Whether you have a part-time or full-time job, run
a business from home or simply telecommute a few days a week, there are
insurance-related questions to contemplate. If you are depending on your
renters or homeowners policy to protect your business or business-related
liability incidents, you might be surprised to learn there are limitations to
what a renters or homeowners policy will cover.
Operating a Home-Based
Running a business from your
home means you have different concerns than the employee who simply
telecommutes. Here are a few questions to contemplate.
- Do you keep
business-related stock or inventory in your home?
- Do you have
specialized or difficult-to-replace equipment that requires special
consideration? Many renters or homeowners policies limit office equipment
replacement to $2,500. Would this cover the equipment you need to keep
your business running?
- Do clients
or customers visit your home office? If so, are you protected against
possible lawsuits if a visitor were to injure themselves?
- If your home
office were destroyed by a flood or fire, how would you be compensated for
These are just a few of the
questions you should discuss with your provider. Coverage for business-related
property losses or liability exposures is typically excluded from a traditional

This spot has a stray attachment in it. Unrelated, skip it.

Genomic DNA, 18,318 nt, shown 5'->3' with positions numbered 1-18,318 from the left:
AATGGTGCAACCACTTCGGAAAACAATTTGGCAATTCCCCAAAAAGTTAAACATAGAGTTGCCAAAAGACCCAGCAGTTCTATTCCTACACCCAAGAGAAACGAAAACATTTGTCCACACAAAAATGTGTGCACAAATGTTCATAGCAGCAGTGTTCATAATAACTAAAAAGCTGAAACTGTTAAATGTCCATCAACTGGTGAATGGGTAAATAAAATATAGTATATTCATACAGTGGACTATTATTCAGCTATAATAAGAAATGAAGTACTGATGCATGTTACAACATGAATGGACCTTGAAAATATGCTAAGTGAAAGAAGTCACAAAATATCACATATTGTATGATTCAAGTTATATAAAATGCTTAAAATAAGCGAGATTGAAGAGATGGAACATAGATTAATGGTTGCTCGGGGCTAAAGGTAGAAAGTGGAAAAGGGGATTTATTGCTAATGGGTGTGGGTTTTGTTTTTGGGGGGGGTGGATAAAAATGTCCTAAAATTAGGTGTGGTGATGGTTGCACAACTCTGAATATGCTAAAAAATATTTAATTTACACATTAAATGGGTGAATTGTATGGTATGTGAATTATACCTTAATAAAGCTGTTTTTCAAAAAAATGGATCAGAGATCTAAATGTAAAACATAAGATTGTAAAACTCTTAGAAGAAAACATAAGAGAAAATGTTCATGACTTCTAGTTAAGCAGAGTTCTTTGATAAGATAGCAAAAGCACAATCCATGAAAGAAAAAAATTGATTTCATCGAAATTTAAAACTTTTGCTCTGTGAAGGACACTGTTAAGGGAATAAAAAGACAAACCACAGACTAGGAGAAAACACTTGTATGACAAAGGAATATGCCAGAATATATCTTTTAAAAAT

homeowners policy. You may need to consider a business-related endorsement or a
more comprehensive in-home business policy or business owners policy in order
to be fully protected.
Working from home is a benefit
many employers have embraced as they compete to attract and retain quality
employees and provide a satisfying work-life balance. But telecommuting is not
always as simple as having a cell phone, a laptop and high-speed internet.
Concerns about cyberattacks add an additional layer of liability. Verify that
your company will install the necessary software on your home computer to
protect the company's data, and be mindful of your own responsibility with
regard to protecting company information. Telecommuters face similar risk factors
as employees in the office when it comes to work-related injuries and safety
issues. You may want to verify that your employer's workers' compensation
coverage will cross over to your home office.
Have a Conversation
Contact your insurance agent or
company, ask questions and check your coverage to see if there are gaps. A
failure to disclose to your insurance company that you are running a
substantial business out of your home may result in being denied a
business-related claim or a failure to renew your policy. Some professionals
require professional liability insurance or errors and omissions (E&O)
insurance. Don't let your hard work be lost to an accident or oversight. Have a
conversation and make sure you are properly insured.